But we were talking about bulls. My impression of bulls’ mating behavior was that it was closer to that of the gorilla than that of the chimpanzee: one dominant bull pushing and shoving his way to nearly exclusive access to the most fetching of cows. If this were the case, even allowing for body size I wouldn’t have expected the whopping five inches reported in the Neuticles article. My presumption was backed up by the fact that I’ve actually partaken of the Rocky Mountain oyster, and my memory is of something more golf ball sized. So what gives? My curiosity piqued, I spent some time this afternoon searching the Internet for answers. [Note: If this isn't a sign that I really need a girlfriend, I don't know what is.]
The first thing I learned is that one should be very careful about what links one clicks when searching for online information about “cattle” and “mating.” I’ll spare you the details.
The second thing I learned was that my impression of bull’s mating behavior wasn’t too far off the mark. A page on the gaur, a wild ox found in Asia, reports that the dominant male will mate with about ten different females in a given mating season, but that the dominance hierarchy changes frequently.
A more thorough and interesting report comes from a study [.ppt] performed by scientists at the University of Saskatchewan. In that study, riders on horseback observed a herd of bulls and cows from a distance to record their mating behavior. The results shed some light on the Mystery of the Five-Inch Bull Balls.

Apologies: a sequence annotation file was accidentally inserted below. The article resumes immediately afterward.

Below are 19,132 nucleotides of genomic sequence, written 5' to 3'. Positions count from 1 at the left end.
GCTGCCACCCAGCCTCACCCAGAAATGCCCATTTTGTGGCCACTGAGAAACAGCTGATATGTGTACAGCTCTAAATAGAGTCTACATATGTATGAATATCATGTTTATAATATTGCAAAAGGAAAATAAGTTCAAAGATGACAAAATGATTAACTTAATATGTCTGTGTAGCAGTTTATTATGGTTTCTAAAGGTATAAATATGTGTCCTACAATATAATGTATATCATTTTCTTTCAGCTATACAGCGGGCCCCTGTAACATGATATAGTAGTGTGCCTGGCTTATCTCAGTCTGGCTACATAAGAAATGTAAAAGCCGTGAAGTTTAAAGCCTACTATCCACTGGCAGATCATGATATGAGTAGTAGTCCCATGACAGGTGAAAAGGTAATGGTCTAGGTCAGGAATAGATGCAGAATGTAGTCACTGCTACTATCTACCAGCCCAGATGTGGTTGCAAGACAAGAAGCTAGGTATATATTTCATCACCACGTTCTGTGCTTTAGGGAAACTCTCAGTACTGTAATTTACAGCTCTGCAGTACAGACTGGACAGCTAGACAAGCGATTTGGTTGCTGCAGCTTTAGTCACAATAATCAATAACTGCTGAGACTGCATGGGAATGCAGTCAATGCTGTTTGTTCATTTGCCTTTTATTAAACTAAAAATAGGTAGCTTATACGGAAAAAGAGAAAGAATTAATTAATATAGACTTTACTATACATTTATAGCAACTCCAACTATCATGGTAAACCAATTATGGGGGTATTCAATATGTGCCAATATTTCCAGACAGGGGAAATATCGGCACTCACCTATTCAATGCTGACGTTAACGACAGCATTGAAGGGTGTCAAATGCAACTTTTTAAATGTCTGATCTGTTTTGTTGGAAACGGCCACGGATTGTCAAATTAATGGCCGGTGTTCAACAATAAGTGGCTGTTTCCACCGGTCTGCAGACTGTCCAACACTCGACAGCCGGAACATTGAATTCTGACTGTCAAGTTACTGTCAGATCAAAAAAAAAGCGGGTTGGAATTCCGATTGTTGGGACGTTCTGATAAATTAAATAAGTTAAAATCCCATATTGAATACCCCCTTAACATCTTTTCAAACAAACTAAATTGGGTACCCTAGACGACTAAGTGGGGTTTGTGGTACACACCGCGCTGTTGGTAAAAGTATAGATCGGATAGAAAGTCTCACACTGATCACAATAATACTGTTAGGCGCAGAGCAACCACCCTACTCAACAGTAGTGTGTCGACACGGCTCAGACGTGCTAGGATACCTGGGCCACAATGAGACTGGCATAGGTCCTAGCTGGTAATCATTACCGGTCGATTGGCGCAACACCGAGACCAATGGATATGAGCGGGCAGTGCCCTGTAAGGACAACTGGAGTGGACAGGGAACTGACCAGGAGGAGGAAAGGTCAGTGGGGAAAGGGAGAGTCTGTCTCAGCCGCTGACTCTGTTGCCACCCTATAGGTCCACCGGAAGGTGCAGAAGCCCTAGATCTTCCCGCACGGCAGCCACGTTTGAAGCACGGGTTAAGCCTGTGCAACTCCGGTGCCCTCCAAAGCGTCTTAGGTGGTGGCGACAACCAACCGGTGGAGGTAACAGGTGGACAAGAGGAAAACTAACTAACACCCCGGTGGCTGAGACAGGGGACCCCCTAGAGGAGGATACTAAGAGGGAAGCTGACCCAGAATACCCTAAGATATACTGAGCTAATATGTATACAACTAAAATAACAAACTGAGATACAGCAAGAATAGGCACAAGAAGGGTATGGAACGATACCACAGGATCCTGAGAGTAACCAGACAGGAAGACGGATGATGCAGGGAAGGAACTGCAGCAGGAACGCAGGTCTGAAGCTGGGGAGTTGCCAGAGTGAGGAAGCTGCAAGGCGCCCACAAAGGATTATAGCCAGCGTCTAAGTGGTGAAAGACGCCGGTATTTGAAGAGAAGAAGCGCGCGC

One of the observations reported in the study is that though there is a hierarchy among the bulls, the dominant ones have to constantly chase off their younger challengers. Young bulls often initiate copulation with females only to be disturbed by the bigger elders, who follow a forceful strategy of, shall we say, cow-itus interruptus.
A second observation is that the dominant bulls often rely upon the lower ranking males to act as “heat detectors,” allowing the young bulls to identify receptive females before moving in themselves. This time saving strategy has its human parallel in the hiring process of Capitol Hill interns.
The net result of all of this jockeying for position is that there is no difference in the frequency of copulation between the dominant and low ranking males, even though there is a definite hierarchy when it comes to mating privileges. So, contrary to my initial impression, it might be the case that bulls have to deal with significant sperm competition.
What of the Rocky Mountain oysters? Checking the restaurant menu, it turns out that what I had assumed to be a “whole ball” appetizer may have actually been precut. The description is “small bites battered and fried to a golden brown and served with a tangy ‘cocktail’ sauce.” On the other hand, the “Fear Factor” website, of all places, reports that the things do tend to shrink when cooked. Either way, their size was misleadingly small.
It’s also possible that humans have artificially selected for large testicals in domesticated cattle since breeders sensibly take size into consideration when purchasing sires. Of course, it’s also possible that their size isn’t at all out of line for such massive animals; I’ve got no way of knowing. Perhaps further research from the University of Saskatchewan could decide the issue.
For now it’s time to put this mystery to rest and return this weblog to less testicular topics. I hope you’ve enjoyed this little foray into the biological side of things. As for me, it’s like I said after eating my first Rocky Mountain oyster: “I’ve had a ball.”